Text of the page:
"MRSA and other antibiotic-resistant 'superbugs' represent one of the greatest public health challenges of our century, and identifying those dangerous bacteria early is crucial in both treating patients and limiting the spread of the infection to others," said Don Mooney, President and Chief Executive Officer at MicroPhage. "This test is a timely and a much-needed improvement to an important area of hospital and laboratory medicine."
As many as half of all patients with S. aureus infections are initially prescribed inappropriate or sub-optimal antibiotics before traditional test methods return information about the bacteria's antibiotic susceptibility. The KeyPath™ MRSA/MSSA Blood Culture Test - BT provides key diagnostic information that enables doctors to prescribe the most appropriate antibiotics for a patient's infection up to two days sooner than is possible with current test methods.
The test is the first product developed using MicroPhage's proprietary Bacteriophage Amplification Technology (BAT™) platform and meets stringent CLSI and FDA criteria. Unlike current test methods, which rely on lengthy culture procedures to isolate and characterize bacteria, BAT™ accelerates the process while exposing the bacteria to antibiotics, delivering true phenotypic antibiotic susceptibility results. The test requires only a few minutes of hands-on time and can be integrated into any laboratory immediately as no special instrumentation is required.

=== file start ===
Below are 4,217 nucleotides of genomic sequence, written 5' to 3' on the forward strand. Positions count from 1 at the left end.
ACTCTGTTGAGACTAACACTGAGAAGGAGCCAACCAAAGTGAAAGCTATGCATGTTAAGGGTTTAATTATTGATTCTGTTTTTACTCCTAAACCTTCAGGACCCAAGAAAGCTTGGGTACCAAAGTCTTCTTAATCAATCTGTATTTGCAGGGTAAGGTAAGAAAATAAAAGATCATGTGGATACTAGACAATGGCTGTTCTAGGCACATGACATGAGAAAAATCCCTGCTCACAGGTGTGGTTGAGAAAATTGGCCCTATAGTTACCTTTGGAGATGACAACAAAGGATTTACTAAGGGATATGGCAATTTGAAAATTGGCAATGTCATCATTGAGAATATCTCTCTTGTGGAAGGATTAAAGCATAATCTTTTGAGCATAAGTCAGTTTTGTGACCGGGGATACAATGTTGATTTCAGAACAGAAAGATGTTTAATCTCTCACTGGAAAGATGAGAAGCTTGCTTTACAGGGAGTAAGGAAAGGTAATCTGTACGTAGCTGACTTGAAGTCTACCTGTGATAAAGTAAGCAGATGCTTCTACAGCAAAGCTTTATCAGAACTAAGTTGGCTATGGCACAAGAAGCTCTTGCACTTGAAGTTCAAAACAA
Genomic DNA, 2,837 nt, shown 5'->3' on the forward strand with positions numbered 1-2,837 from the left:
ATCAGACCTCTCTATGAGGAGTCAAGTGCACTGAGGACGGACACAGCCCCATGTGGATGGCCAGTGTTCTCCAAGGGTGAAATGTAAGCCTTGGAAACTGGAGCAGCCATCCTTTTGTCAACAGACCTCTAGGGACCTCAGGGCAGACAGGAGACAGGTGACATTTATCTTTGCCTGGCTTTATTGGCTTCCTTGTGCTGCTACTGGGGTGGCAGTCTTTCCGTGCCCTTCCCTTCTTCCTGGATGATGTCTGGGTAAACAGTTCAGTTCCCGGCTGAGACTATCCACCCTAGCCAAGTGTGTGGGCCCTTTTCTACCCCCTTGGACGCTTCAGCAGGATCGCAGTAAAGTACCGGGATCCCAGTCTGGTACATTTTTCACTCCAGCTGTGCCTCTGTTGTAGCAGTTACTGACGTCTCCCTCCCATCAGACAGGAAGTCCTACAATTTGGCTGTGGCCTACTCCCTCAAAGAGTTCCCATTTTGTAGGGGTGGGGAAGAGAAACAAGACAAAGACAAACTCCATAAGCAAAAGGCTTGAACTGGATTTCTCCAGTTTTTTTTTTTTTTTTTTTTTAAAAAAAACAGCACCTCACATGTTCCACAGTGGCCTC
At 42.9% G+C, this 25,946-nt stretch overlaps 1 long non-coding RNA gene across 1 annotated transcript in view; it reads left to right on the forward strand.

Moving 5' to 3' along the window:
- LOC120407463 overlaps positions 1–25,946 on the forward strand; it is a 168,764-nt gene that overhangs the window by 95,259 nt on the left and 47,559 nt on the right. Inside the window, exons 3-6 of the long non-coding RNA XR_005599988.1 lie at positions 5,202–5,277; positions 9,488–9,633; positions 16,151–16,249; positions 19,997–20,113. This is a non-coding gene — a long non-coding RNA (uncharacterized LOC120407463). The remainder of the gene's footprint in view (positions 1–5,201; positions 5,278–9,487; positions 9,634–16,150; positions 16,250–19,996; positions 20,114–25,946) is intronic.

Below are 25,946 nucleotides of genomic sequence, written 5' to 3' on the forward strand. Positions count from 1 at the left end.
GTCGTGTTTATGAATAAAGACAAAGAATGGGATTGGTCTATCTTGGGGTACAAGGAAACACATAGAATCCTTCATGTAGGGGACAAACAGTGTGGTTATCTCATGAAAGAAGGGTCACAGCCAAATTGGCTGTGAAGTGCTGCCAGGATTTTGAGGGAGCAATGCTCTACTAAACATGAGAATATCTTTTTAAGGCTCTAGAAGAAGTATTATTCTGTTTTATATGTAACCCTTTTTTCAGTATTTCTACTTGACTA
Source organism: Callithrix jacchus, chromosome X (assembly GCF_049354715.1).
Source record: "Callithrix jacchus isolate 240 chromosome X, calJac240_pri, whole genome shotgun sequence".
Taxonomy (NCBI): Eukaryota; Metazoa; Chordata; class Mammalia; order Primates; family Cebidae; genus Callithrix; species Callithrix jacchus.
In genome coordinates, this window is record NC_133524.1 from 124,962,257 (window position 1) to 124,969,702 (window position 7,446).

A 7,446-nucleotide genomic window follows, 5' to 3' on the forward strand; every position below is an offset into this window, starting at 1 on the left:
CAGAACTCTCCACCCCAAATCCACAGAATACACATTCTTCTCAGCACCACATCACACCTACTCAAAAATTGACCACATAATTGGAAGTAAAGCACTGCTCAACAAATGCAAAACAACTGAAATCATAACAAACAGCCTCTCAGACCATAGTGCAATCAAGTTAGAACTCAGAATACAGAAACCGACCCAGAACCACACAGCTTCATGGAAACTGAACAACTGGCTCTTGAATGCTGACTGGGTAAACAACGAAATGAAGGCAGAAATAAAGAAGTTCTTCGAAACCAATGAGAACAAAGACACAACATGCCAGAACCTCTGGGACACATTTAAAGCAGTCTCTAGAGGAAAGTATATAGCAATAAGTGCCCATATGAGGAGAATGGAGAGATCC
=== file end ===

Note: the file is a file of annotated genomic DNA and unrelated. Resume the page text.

"The mortality rate for S. aureus bloodstream infections is in the range of 30 to 40 percent and patients are typically placed on a combination of antibiotics to fight the infection prior to obtaining the culture results. The information provided by this test will allow physicians to more rapidly optimize therapy, which is strongly correlated with better patient outcomes," said Richard Proctor MD, Professor Emeritus at the University of Wisconsin Medical School. "Increasing rates of antibiotic resistance in most bacterial pathogens makes antibiotic selection difficult. This test provides significant advantage over existing alternatives."